O.K., just for the hell of it, I made 2 pies this evening. Both 60 percent hydration, GM Full Strength bromated flour, 2 percent salt, enough yeast to double the dough in 6 hours. Then a 30 minute autolyse, 30 seconds in the food processor and a 3 minute hand knead. The dough, my first with this flour, opened beautifully, one of the best handling doughs I've experienced. A bit of leftover sauce made from Stanislaus Full Red tomatoes, a generous sprinkling of parm, and chunks of Poly O whole milk mozz finished the pie.
The first pie I formed in the NY style. Flat, thin, air pressed out, and thin, tiny, dense cornicione. The second I handled more gently, leaving a generous, puffy rim. Both were baked about 6 minutes, on a stone at around 600 degrees.
Both were tasty, but the consensus of my guests was that the puffy rimmed pizza was better. I agreed. The puffy cornicione was not moist or bready; there was just more of it to crunch and chew on, more delightful contrast between the cornicione and the rest of the pie.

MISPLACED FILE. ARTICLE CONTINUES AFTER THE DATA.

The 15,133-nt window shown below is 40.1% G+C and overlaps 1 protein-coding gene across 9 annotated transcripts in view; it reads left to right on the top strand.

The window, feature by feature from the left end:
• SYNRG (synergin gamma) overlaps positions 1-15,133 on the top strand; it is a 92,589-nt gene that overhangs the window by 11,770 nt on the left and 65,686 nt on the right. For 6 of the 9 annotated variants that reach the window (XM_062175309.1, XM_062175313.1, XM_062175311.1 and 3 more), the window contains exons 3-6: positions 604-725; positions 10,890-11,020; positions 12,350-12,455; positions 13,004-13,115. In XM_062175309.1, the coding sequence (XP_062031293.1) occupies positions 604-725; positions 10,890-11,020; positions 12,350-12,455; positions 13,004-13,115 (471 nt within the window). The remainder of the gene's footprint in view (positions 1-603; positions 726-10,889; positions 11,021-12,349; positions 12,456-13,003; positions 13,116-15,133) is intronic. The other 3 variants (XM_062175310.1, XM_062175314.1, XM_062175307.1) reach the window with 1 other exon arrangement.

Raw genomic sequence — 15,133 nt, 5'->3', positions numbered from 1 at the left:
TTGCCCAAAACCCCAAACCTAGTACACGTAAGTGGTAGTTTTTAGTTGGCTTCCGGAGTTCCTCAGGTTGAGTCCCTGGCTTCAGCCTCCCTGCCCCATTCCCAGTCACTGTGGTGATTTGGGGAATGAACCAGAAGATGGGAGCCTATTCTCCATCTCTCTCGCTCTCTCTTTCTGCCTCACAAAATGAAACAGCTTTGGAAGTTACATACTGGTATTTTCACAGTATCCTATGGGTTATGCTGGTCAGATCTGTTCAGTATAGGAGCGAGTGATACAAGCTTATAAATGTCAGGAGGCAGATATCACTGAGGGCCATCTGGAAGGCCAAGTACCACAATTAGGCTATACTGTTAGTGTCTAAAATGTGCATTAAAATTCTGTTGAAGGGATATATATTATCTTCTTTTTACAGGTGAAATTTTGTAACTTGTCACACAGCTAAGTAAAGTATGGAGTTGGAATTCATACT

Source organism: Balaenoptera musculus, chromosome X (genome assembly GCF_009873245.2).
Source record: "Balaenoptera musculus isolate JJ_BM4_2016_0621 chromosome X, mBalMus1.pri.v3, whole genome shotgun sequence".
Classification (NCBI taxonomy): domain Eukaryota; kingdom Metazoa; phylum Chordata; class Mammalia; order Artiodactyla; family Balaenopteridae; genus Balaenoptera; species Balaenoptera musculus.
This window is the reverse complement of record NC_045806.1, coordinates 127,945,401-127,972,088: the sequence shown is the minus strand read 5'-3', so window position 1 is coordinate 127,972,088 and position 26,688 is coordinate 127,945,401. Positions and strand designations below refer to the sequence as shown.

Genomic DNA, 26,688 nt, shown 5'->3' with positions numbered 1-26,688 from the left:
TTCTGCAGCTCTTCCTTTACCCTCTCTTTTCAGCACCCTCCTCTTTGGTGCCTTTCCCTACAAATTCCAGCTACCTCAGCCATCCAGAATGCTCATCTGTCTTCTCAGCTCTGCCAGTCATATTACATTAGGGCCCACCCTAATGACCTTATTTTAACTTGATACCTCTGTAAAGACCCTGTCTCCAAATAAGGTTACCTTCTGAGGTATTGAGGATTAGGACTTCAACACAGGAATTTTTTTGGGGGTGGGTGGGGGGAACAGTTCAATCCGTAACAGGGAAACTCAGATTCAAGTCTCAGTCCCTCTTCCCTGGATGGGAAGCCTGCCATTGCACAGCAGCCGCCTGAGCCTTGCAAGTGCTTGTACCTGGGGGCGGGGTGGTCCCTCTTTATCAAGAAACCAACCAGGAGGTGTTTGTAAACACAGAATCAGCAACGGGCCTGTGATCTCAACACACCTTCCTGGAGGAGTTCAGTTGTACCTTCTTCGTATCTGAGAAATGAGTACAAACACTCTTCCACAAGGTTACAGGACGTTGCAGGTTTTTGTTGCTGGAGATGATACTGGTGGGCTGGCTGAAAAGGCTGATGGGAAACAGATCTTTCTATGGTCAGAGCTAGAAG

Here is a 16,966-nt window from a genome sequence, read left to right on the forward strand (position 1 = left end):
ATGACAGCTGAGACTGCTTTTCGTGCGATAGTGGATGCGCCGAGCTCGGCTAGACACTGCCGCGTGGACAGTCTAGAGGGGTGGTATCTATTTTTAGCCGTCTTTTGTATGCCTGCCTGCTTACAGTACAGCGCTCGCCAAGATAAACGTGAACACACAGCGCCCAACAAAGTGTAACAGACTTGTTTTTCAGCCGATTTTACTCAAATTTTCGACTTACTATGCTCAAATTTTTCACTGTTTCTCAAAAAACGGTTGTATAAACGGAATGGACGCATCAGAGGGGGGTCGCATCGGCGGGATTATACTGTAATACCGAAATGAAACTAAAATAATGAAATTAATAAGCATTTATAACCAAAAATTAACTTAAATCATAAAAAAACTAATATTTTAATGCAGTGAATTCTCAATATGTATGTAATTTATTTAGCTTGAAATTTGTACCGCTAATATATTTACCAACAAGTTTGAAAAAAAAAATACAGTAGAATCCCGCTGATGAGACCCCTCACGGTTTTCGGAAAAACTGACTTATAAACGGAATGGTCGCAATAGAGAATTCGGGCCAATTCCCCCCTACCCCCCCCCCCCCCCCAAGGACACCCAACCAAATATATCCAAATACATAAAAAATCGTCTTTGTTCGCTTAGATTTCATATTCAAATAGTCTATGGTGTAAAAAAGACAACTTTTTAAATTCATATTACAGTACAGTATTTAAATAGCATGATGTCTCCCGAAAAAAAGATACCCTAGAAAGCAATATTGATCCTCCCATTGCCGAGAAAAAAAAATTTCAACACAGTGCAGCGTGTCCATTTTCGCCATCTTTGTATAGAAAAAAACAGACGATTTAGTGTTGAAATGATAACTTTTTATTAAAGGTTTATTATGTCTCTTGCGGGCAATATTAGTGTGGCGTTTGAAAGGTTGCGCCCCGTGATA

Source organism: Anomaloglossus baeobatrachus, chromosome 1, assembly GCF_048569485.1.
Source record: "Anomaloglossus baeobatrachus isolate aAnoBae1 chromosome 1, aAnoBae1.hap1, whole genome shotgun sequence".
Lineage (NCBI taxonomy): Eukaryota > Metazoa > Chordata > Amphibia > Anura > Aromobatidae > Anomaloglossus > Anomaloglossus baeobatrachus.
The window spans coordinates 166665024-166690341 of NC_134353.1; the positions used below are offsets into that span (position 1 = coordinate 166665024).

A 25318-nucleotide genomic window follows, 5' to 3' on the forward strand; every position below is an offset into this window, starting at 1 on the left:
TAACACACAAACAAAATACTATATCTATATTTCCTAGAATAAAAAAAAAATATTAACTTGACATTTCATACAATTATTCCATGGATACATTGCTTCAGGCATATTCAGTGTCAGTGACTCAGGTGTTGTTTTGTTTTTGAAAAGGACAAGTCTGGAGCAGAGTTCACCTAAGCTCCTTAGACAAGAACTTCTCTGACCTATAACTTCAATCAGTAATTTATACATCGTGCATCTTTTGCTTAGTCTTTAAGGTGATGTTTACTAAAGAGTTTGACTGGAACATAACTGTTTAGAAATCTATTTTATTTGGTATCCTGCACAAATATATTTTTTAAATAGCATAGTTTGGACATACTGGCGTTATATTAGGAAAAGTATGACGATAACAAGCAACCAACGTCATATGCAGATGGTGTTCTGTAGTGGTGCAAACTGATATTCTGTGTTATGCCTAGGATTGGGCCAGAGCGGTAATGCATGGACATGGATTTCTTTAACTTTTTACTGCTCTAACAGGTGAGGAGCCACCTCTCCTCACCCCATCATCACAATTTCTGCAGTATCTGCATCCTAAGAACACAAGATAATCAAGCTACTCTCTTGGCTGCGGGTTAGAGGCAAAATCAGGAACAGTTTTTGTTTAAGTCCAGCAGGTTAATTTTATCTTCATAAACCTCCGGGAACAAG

Now I'm just a hack, and I am sure that my pizza, tasted along side an almost rimless New Haven pie from Sally's, would pale in comparison. But my pizza did the trick tonight, and the big puff won out.
I think the so-called artisanal pizza, when done well, is a welcome addition to the pizza universe. But we must have distinctions, and standards, and we don't get those them by calling a thing that which it is not. I explained to my guests what I was doing, and the styles I was attempting to mimic. Now they have a bit of knowledge. They will be better able to judge the pizza that they eat outside my kitchen. The collective consciousness just got a tad smarter about pizza. It's sometimes the best we can do, but it's something.